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What’s Next For Federal Cyber Security Regulations?

Technology has left governments behind. You only have to look at the laws that exist today for cyber crimes to see that. There are very few; most of them only affect cyber security issues in regards to health and financial information.

Many people feel there should be more regulations, with many of them arguing the few regulations that do exist don’t go far enough to protect businesses, organizations, or individuals. To make matters worse, this all depends on whether or not the offender can be caught, identified, and successfully prosecuted. Others, however, are not so sure the government should stick its nose in.

Cyber Security Regulations

The Debate Over Cyber Security

Currently, there are few federal cyber security regulations, and only three have been enacted by the United States government. Additionally, debate has raged between the private sector and those proposing various regulations. While many individuals on both sides feel more regulation and laws are necessary, they can’t seem to agree on how or how much to regulate.

The private sector has several concerns when it comes to the addition of more regulation. One of these fears is that it may negatively impact innovation in this area. Others cite financial concerns as well as a belief that more regulation inhibits the flexibility of the private sector to find workable solutions to cyber security issues. They feel any laws or restrictions that go beyond the minimum guidelines will not only affect creativity, but impact profitability.

Proponents of further legislation have stated the private sector has failed to produce effective tactics to deal with the problem, therefore more regulation is needed. These people aren’t just regular, every-day Joes either. Government officials and even some security experts have jumped on the bandwagon. They believe some regulation is better than none, and without it, the private sector will not be able to up with cyber threats.

This side of the argument generally feels companies and organizations should be held responsible for any security breaches, or at least show some responsibility for them. They would like to see the government make quality online security a requirement for any business or organization online, not just a suggestion.

Some Security Regulations In Place and More Are on the Way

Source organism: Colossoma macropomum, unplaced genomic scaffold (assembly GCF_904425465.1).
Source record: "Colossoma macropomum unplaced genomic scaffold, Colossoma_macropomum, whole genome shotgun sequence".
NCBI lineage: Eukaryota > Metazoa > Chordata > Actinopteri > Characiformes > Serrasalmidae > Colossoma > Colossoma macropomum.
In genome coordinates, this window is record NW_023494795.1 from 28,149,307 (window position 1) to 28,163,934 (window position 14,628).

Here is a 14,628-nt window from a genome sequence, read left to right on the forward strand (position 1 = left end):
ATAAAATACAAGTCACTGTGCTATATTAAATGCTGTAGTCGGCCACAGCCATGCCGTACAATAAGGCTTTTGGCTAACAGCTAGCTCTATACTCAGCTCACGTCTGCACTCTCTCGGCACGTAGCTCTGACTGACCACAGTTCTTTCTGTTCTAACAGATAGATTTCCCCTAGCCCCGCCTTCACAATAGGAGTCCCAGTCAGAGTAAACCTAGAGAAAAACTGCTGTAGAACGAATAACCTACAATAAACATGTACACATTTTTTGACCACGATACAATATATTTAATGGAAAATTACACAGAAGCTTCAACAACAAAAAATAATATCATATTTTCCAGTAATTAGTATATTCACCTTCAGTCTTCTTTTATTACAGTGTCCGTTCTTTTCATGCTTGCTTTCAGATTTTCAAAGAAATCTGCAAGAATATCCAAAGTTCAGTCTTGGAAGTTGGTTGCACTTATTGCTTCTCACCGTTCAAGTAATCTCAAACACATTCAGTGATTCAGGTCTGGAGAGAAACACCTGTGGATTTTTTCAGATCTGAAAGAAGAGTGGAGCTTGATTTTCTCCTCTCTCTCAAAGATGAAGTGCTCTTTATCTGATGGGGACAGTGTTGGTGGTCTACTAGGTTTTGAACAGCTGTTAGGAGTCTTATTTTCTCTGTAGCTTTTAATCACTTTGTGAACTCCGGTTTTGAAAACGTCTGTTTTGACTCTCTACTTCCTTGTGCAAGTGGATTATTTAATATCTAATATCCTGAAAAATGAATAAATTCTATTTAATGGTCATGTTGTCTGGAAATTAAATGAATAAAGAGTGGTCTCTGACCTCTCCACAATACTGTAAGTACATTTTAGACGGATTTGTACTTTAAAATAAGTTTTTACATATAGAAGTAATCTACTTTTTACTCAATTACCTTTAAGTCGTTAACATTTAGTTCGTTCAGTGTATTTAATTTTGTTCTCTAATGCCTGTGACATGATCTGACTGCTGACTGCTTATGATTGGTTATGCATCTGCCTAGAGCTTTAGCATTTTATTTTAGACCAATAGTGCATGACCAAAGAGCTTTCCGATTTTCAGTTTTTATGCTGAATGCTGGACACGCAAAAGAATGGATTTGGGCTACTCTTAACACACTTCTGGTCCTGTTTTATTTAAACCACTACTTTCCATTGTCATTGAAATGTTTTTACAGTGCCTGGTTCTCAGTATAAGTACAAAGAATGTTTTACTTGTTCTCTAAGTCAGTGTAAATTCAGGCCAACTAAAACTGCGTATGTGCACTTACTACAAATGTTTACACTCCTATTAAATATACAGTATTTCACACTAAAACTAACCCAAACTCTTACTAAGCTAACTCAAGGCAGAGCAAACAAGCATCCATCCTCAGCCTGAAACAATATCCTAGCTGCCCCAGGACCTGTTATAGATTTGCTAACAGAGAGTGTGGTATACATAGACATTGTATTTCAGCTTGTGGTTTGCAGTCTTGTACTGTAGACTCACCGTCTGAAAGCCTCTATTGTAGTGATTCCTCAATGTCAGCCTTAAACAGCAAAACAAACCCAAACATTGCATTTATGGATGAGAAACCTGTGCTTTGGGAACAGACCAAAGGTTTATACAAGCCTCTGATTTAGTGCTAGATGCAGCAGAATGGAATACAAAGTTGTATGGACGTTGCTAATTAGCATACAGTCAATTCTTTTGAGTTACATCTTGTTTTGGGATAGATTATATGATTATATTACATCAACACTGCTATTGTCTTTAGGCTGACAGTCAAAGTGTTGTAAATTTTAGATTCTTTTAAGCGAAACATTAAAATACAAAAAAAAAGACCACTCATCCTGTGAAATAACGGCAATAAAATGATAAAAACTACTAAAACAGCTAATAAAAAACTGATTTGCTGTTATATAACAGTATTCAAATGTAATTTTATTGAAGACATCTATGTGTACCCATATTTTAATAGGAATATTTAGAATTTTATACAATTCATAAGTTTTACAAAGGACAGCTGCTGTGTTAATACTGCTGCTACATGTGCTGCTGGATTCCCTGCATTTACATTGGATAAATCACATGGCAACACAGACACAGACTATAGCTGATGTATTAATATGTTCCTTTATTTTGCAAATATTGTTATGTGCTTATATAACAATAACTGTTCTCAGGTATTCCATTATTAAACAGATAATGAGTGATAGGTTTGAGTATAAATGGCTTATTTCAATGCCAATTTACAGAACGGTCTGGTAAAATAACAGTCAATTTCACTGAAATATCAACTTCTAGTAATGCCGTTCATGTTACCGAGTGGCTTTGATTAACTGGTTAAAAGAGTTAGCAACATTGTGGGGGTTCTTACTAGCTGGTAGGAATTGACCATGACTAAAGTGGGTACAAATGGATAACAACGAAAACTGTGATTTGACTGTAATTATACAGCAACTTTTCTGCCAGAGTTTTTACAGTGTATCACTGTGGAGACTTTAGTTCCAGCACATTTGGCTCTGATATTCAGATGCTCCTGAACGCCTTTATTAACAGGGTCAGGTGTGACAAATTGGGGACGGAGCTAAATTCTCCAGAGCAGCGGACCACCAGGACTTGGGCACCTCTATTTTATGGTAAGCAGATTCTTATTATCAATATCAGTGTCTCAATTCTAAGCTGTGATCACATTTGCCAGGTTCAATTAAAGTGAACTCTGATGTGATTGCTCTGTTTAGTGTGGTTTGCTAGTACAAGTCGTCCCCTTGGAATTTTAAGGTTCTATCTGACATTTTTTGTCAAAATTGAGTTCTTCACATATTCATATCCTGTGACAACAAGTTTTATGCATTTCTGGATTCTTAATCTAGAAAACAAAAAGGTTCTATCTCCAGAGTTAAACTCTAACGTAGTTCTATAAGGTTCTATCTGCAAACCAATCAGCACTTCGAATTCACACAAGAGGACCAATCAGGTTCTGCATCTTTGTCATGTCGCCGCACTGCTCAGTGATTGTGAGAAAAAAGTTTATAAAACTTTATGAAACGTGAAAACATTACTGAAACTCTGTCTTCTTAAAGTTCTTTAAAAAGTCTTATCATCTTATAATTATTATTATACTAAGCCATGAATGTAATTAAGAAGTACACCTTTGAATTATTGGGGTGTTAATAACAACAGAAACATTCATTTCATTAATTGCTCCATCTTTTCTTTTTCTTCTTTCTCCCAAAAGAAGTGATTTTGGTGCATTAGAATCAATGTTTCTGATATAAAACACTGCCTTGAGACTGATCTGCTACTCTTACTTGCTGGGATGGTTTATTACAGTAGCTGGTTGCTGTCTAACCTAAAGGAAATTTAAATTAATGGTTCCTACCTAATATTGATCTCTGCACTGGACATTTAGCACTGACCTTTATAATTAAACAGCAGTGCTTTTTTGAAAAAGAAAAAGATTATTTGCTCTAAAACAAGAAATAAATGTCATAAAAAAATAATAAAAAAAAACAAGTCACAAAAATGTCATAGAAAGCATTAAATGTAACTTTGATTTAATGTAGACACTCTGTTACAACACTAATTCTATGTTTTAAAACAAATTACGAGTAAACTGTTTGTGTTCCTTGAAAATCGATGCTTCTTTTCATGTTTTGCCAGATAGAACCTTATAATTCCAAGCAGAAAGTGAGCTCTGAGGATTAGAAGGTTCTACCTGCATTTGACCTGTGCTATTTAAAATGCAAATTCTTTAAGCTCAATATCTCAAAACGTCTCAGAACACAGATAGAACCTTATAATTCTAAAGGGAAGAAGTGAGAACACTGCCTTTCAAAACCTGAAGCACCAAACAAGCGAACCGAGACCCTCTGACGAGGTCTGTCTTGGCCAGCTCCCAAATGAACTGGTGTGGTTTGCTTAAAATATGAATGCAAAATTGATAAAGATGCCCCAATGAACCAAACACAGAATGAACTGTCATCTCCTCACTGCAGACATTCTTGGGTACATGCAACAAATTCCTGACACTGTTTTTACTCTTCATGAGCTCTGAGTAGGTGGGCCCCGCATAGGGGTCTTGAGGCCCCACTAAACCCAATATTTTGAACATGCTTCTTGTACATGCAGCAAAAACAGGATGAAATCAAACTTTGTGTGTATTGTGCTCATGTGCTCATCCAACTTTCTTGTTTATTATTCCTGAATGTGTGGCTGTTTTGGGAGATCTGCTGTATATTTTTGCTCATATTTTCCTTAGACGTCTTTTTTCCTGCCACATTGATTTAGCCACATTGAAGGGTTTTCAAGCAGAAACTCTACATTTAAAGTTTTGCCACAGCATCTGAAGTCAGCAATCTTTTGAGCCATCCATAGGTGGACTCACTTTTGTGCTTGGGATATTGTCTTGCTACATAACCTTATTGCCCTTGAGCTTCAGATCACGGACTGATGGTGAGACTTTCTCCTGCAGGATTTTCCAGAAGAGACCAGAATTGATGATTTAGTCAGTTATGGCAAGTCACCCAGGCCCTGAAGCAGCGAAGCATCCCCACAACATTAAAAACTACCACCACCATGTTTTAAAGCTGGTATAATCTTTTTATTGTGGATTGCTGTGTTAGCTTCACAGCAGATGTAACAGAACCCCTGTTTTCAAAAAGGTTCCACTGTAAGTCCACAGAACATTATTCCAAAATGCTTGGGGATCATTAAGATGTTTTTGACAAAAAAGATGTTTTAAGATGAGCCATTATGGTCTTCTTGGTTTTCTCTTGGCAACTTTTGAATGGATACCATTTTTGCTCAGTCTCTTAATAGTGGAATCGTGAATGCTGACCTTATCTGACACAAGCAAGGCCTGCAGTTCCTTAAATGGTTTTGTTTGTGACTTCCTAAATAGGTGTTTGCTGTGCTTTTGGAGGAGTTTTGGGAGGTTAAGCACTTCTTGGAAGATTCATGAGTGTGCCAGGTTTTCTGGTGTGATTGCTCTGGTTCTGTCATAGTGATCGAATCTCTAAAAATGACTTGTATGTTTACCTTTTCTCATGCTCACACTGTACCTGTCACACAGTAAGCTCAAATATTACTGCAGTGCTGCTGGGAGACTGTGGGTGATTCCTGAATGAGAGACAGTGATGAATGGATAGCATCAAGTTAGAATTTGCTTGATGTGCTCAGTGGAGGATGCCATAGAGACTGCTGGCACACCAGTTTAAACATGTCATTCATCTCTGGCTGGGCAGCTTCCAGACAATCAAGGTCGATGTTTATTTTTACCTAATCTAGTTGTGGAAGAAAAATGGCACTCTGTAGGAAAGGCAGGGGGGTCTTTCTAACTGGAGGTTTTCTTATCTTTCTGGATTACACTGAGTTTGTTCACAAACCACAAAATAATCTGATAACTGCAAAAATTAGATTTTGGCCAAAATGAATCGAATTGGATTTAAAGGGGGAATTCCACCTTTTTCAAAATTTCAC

Congress has considered many proposals regarding this hot-button topic, but few of them have been enacted. An amendment to the Gramm-Leach-Bliley Act of 1999 regarding financial institutions and privacy included a section requiring businesses and institutions to provide privacy information to their customers. It also requires them notify users of any breach in security.

This amendment affects any business or organization that accepts credit cards as payment. Proposed regulations take this one step further. Companies maintaining personal information, such as data brokers, may be required by law to detect malicious or unlawful activity and to minimize their effects on consumers. They will also be required to provide data accuracy and confidentiality in an effort to battle identity theft and cyber fraud, which have both reached all-time highs.

Financial institutions are not the only focus for the White House. Essential services such as utilities, chemical plants and the majority of industries dependent on a secure network in order to function are all major concerns.

Recently, the White House introduced new cyber security legislation, which would create a network of information shared between the government and the online industry. This new legislation would combine FISMA reform, notification of data breaches, cyber crimes, and personnel information together in a single set of laws and regulations. The biggest holdup at the moment is the debate over how much this new legislation will affect the private sector.

White House May Criminalize Some Cyber Attacks

The US Government has remained relatively quiet about the many other bills that have been proposed in recent years. In the area of cyber-attacks, a bill focusing on phishing and spyware made its way to the House of Representatives. The proposed bill would criminalize all acts of this nature.

Several dozen other bills have been presented and are pending as well, but because of their extremely diverse approaches to the issues, most of them remain tied up and could stay that way for some time. Recently, the White House sent a proposal to Capitol Hill meant to protect the vulnerable online infrastructure and increase security for programs originally designed without security in mind.

Some kind of legislation will likely be enacted in the near future in an attempt to strengthen security and protect private information, but no one really knows how long it will take, exactly what they will include, and what kind of effect it will have on cyber attacks. Sadly, in a world where time is measure in milliseconds, instead of days, you can’t help but wonder if legislation will ever be able to keep up.

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